Tuesday, August 14, 2012
State of the brand: LSU Tigers
By Gary Laney
Editor's note: RecruitingNation is taking a look at the state of each team's brand.
BATON Rouge, La. -- It was the day after LSU kicked arguably its best and easily most marketable football player, Tyrann Mathieu, off its football team.
In the aftermath of what had become the biggest stories of the preseason, LSU’s fan day went on as scheduled and there was plenty of reason to wonder if turnout would be up to par on a hot Saturday afternoon.
Though the weather cleared by the start of the event, it had been a gloomy, stormy morning, a detriment to road-trippers. And the Mathieu story was the latest in a series of events that might have chipped away at Tiger football’s good name in recent months.
First was the embarrassing 21-0 loss to Alabama in the BCS National Championship Game. There were some late recruiting losses on signing day. And there was the sad story of the “Honey Badger,” whose forced departure because of what sources told ESPN was a violation of the school’s substance abuse policy left the biggest attraction from the event.
The result of all these negative forces?
Judging from the number of posters handed out and the number of applications accepted for things like the athletic kid’s club, attendance was about 40 percent higher than normal, LSU assistant athletic director for marketing Matt Shanklin said. He said lines for autographs that formed before the event were the longest in the history of LSU fan days.
“With the success of not just football, but the success of all the LSU programs and its many athletes, I feel the LSU Tiger brand is very strong,” Shanklin said.
It’s not just fan day. LSU’s support not only shows no sign of diminishing, but seems to be on a constant ascent.
• A week before Mathieu’s departure, the university announced it had sold out its 68,772 season tickets for Tiger Stadium for a ninth straight year.
“The demand for LSU football season tickets continues to grow,” LSU assistant AD for ticket operations Brian Broussard said. “The requests for LSU season tickets continue to be higher than the number of tickets that we have to offer.”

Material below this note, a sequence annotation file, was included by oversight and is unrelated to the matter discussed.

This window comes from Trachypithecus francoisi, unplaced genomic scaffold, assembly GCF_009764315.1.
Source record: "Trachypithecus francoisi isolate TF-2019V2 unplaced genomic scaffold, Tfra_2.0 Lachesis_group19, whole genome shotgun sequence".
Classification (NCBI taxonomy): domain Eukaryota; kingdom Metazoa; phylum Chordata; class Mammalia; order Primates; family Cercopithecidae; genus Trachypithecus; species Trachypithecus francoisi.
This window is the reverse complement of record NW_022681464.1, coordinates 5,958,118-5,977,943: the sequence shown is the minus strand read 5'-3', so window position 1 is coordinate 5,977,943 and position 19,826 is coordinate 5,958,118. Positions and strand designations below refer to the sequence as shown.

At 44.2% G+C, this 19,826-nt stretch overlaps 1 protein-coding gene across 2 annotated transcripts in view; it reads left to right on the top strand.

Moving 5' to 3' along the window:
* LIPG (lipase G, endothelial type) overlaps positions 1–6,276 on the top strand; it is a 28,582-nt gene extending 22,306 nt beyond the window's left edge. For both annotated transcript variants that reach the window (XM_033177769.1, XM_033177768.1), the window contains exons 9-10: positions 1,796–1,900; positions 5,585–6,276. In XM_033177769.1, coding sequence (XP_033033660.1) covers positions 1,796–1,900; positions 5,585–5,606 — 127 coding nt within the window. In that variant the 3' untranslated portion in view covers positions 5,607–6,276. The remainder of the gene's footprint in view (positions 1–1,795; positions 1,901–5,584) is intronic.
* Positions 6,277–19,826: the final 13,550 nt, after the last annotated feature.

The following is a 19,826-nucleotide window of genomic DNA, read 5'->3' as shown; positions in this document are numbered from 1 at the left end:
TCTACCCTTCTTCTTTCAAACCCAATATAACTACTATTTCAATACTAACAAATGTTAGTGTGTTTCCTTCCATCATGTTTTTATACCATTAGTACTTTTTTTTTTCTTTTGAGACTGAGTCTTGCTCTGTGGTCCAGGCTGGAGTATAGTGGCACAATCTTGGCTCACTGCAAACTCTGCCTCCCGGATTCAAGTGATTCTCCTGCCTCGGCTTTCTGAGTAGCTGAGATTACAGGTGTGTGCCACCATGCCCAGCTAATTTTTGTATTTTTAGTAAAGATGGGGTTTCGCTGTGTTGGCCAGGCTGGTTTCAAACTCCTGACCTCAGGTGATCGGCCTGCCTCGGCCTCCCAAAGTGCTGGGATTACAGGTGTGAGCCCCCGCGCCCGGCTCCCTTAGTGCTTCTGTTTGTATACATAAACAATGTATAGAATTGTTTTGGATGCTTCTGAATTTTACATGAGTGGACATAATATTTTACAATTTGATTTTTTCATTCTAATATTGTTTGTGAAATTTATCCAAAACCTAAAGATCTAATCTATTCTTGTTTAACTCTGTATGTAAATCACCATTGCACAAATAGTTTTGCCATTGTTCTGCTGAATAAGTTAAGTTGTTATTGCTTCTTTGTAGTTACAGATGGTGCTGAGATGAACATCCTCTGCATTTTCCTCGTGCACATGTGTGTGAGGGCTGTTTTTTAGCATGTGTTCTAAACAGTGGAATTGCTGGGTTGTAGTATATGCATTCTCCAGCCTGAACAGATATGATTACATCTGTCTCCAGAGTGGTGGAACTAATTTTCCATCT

To meet the demand, LSU will start construction this fall to expand Tiger Stadium from 92,542 seats to close to 100,000 seats by 2014, a project that will be privately financed.
• At the end of the 2010-11 fiscal year, LSU was No. 9 in The Collegiate Licensing Company’s list of the top-selling institutions.
By the end of the third quarter of 2011-12, LSU had shot up to No. 5.
• Fueled by the SEC’s lucrative football-based TV deal and a prosperous athletic foundation, LSU remains one of a handful of completely self-sufficient collegiate athletic programs. It does not receive a dime from taxpayer money or student fees.
LSU athletics is so flush with cash, it annually donates money back to the university. In July, it announced its biggest one-time donation, a $4 million gift chancellor Mike Martin said was instrumental in preventing layoffs and university-wide cuts.
It was a reflection of the strength of LSU’s brand to be able to generate those kinds of private funds. It also further enhanced the brand because it reinforced the notion that LSU was powerful and working for the better.
That’s what it boils down to. LSU was embarrassed by Alabama, but in a game every other school in the country wanted to be in. And now, despite its annual dose of bad August news from Mathieu, LSU is still a national championship contender.
Those are things an athletic program can take to the bank.